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What is confidence?

Updated: Apr 19

Does your child ever ask what is confidence? It is often hard to explain and articulate exactly what confidence is but a simple explanation to tell them, is that confidence is a belief, a belief that you are capable. It is having the mindset of ‘I can’ when facing a challenge and viewing mistakes as learning opportunities, instead of saying ‘I can’t’ do this.


Although it’s equally important to explain to children what confidence is not:

· It is not a constant. Everyone has times when they don’t feel confident and that’s okay!

· Thinking you are better than others is arrogance, not confidence.

· Pretending you aren’t nervous or scared, burying your emotions.

· Getting it right every single time; being perfect.


How to Help Children Understand Confidence


There are a few strategies to use to help your children understand confidence.


Explain confidence in child-friendly language


Using child friendly language is important to help them grasp the true meaning. For example, say ‘Confidence is when you believe you can do something, even when it is hard’. It is also helpful to give examples, especially from their own life. For instance, my son joined a new football team recently and was really scared about fitting in and making new friends. However, he faced his fear and now absolutely loves being part of the new team!


Identify examples of confidence in books and movies


Book and movie examples are another way to help children learn an abstract concept. Check out our list of growth mindset movies for many films that demonstrate confidence. These films are all about pursuing your dreams, overcoming obstacles, and never giving up.


A few books to teach confidence include:



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When you watch or read with children, ask them what lessons they learned about confidence. Remind them of their favourite book or movie whenever they need a confidence boost!


Model confidence


The best way for a child to understand and embody confidence is to spend time with adults who are confident. Focus on building your own confidence first, especially if you feel it needs a boost. It won’t happen overnight but be mindful of self-critical comments, avoid saying these in front of your children. Practice self-positive talk and surround yourself with positive people. Stop comparing yourself to others and treat everyone with kindness. Showing your children that you are taking care of your physical and mental health, facing your fears and reflecting on achievements and strengths are also great steps to building confidence. If you take these steps it will be much easier to help your children do the same. They will naturally model this behaviour.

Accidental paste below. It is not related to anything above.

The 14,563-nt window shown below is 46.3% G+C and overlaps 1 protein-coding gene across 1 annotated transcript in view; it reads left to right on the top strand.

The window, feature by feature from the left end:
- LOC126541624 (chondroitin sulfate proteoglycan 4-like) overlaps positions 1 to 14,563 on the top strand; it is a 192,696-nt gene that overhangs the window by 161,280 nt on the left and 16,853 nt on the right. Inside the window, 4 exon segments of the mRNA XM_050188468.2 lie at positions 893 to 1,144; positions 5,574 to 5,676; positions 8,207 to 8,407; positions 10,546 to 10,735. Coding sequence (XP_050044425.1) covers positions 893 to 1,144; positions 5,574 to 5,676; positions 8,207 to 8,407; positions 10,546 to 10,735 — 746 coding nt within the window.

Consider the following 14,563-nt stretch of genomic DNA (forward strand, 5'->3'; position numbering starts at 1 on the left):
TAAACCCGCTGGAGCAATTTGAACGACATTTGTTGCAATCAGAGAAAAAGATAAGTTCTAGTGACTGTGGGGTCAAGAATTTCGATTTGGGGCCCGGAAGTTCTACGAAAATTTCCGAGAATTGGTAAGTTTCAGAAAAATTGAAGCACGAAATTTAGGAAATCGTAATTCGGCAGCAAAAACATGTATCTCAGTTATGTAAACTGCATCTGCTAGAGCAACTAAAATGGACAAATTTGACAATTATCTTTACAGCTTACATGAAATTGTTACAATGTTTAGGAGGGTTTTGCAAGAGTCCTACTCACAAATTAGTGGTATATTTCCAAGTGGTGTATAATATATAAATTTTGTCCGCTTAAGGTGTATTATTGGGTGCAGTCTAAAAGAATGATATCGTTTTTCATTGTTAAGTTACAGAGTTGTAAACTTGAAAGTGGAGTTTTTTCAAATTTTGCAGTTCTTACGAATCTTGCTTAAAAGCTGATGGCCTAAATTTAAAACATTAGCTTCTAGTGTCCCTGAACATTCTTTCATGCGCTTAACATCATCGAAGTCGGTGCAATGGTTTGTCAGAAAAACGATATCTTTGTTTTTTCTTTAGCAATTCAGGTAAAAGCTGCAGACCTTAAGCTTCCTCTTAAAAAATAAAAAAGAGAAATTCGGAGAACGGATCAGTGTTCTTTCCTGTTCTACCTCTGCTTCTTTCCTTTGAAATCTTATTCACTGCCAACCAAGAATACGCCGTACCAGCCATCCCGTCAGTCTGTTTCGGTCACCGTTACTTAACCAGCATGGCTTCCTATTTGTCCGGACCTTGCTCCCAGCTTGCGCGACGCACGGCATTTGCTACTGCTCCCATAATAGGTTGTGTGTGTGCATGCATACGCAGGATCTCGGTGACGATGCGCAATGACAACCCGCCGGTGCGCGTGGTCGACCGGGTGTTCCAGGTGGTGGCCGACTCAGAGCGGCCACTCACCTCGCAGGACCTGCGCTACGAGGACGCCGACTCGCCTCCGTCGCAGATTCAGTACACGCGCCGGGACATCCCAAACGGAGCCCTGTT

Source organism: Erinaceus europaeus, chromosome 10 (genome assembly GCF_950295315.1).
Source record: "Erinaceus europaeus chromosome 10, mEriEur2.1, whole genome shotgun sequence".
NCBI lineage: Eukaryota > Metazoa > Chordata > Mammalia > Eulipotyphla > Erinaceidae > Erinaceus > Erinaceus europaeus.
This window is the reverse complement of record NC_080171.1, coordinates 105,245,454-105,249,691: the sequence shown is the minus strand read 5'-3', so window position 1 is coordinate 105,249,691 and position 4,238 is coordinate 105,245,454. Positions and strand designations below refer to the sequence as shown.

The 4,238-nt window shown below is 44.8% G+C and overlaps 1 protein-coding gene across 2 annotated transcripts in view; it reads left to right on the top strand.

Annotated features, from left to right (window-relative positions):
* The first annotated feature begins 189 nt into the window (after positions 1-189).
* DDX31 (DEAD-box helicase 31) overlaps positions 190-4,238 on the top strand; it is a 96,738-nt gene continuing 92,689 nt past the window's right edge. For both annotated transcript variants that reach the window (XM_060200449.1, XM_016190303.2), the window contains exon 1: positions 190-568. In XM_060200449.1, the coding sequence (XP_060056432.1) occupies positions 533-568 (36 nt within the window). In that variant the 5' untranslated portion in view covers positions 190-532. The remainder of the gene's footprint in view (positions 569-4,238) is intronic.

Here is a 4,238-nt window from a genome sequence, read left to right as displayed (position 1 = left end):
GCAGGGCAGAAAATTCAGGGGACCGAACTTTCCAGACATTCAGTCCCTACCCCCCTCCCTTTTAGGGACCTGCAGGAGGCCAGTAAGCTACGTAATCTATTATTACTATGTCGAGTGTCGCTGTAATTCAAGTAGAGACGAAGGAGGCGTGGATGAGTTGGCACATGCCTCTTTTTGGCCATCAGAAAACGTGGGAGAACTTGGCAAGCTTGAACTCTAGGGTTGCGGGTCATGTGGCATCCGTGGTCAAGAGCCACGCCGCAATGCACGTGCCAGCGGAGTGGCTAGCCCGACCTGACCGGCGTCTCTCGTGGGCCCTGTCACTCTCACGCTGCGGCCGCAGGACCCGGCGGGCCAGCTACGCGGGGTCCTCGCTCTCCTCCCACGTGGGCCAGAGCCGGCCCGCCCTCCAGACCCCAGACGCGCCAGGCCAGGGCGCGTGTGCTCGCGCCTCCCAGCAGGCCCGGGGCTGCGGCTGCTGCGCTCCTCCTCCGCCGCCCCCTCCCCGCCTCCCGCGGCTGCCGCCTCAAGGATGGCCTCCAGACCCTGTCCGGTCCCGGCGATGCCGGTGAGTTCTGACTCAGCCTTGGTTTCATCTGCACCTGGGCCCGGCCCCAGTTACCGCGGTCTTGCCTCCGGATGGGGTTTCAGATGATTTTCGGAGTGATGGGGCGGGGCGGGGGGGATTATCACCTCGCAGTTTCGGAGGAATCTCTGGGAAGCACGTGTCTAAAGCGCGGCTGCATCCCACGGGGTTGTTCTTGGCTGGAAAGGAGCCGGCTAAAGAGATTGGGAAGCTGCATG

Talk about how it feels to practise confidence


Talking about how it feels to practice confidence is really important. Ask them how they felt when they overcome mistakes, or when they showed bravery or persisted with something. Were they proud? Excited? Happy? Given them a confidence boost? Explain how the more we practice confidence, the more confident we will become.


How to Help Teens Build Confidence


Kids who seemed confident throughout childhood may struggle to maintain self-assurance during the teen years. For many, the teenage years are a time filled with self-doubt and insecurity.


  • Make it clear that your love for them in unconditional. It doesn’t depend on grades, behaviour or talent.

  • Don’t shield your teen from failure or panic when mistakes are made. Have open conversations with them about mistakes and failure

  • Focus on the positive outcomes as well as the journey to reaching them. Celebrate growth, perseverance, hard work, and effort.

  • Help teens gain new and missing skills and discover their passions and talents.

  • Remind teens that it doesn’t make them a bad person to move on from toxic friendships. Teach them about assertiveness and boundaries and that they aren’t a bad person for refusing to tolerate hurtful unkind behaviour from others.

  • Engage them in solving their problems, don’t just give them the solution. Listen and offer compassion and create a safe space for them to talk

  • Embrace a growth mindset in your home and model the confidence you would want your teen to have!



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